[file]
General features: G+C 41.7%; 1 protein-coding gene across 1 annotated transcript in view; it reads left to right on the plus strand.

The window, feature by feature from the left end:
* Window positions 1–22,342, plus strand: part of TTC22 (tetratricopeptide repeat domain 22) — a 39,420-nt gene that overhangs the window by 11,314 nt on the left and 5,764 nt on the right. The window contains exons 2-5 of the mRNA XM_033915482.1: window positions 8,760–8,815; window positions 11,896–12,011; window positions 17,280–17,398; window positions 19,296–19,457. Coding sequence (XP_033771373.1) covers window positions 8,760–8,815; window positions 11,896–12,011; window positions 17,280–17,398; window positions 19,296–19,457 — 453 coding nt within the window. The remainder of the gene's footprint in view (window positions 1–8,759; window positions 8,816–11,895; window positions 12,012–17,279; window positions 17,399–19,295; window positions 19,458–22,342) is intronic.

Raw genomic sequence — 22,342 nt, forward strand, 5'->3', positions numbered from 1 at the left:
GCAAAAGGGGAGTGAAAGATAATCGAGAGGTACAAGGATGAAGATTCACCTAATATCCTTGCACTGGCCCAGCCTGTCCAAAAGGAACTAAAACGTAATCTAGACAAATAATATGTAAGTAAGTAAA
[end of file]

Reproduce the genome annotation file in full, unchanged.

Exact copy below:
General features: G+C 41.7%; 1 protein-coding gene across 1 annotated transcript in view; it reads left to right on the plus strand.

The window, feature by feature from the left end:
* Window positions 1–22,342, plus strand: part of TTC22 (tetratricopeptide repeat domain 22) — a 39,420-nt gene that overhangs the window by 11,314 nt on the left and 5,764 nt on the right. The window contains exons 2-5 of the mRNA XM_033915482.1: window positions 8,760–8,815; window positions 11,896–12,011; window positions 17,280–17,398; window positions 19,296–19,457. Coding sequence (XP_033771373.1) covers window positions 8,760–8,815; window positions 11,896–12,011; window positions 17,280–17,398; window positions 19,296–19,457 — 453 coding nt within the window. The remainder of the gene's footprint in view (window positions 1–8,759; window positions 8,816–11,895; window positions 12,012–17,279; window positions 17,399–19,295; window positions 19,458–22,342) is intronic.

Raw genomic sequence — 22,342 nt, forward strand, 5'->3', positions numbered from 1 at the left:
GCAAAAGGGGAGTGAAAGATAATCGAGAGGTACAAGGATGAAGATTCACCTAATATCCTTGCACTGGCCCAGCCTGTCCAAAAGGAACTAAAACGTAATCTAGACAAATAATATGTAAGTAAGTAAA